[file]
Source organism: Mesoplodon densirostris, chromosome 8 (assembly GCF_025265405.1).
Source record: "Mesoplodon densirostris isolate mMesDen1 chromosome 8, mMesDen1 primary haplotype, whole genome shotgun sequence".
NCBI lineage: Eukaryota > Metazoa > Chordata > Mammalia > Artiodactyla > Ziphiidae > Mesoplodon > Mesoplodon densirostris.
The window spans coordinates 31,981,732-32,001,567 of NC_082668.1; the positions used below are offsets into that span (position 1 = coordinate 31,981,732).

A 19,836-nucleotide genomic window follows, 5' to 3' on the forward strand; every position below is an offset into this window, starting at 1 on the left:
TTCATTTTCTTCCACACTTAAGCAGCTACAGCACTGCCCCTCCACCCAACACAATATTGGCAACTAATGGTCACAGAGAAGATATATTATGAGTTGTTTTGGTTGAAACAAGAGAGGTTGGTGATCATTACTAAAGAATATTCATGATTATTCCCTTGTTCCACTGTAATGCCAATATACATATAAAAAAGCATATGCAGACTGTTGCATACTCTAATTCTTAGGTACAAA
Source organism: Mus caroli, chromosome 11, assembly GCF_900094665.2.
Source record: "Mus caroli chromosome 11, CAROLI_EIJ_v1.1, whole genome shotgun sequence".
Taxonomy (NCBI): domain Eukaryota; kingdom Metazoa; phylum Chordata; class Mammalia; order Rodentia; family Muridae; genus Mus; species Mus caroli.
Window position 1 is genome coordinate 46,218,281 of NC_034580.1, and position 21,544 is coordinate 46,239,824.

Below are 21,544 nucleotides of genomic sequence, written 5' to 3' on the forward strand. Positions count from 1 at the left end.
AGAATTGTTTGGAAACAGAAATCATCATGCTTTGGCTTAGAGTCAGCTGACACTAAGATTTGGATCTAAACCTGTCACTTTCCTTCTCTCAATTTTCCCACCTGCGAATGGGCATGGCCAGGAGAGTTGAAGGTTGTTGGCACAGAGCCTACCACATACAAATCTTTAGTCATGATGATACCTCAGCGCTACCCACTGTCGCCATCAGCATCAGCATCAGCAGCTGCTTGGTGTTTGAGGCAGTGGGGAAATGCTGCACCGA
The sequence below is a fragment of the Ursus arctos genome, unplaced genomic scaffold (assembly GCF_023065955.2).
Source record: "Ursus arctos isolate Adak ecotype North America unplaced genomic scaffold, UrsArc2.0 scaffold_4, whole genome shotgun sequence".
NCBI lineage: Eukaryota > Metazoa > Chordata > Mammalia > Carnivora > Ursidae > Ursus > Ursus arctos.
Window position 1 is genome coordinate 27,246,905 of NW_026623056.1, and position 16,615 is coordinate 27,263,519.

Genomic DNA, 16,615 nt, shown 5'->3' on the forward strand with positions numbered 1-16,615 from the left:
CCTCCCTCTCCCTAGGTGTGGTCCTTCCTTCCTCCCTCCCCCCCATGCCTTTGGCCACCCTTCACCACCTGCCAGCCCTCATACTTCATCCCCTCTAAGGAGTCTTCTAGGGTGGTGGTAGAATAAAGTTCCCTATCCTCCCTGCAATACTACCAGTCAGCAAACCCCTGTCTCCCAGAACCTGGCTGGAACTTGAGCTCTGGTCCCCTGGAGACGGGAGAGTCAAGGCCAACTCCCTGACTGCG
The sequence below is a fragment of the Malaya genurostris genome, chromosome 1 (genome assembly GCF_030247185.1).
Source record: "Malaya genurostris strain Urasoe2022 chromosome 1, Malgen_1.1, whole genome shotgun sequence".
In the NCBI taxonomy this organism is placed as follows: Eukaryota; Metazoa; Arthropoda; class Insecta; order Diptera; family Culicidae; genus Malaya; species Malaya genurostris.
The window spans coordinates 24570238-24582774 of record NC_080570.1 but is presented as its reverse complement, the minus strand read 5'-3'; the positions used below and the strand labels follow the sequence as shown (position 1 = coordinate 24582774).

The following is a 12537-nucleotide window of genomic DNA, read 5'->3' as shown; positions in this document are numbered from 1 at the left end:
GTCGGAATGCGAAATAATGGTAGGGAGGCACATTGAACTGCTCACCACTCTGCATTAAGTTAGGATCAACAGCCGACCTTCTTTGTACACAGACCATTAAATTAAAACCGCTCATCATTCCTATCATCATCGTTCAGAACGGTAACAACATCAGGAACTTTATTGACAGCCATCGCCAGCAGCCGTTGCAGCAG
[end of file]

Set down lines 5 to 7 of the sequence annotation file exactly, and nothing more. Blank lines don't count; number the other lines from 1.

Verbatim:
A 19,836-nucleotide genomic window follows, 5' to 3' on the forward strand; every position below is an offset into this window, starting at 1 on the left:
TTCATTTTCTTCCACACTTAAGCAGCTACAGCACTGCCCCTCCACCCAACACAATATTGGCAACTAATGGTCACAGAGAAGATATATTATGAGTTGTTTTGGTTGAAACAAGAGAGGTTGGTGATCATTACTAAAGAATATTCATGATTATTCCCTTGTTCCACTGTAATGCCAATATACATATAAAAAAGCATATGCAGACTGTTGCATACTCTAATTCTTAGGTACAAA
Source organism: Mus caroli, chromosome 11, assembly GCF_900094665.2.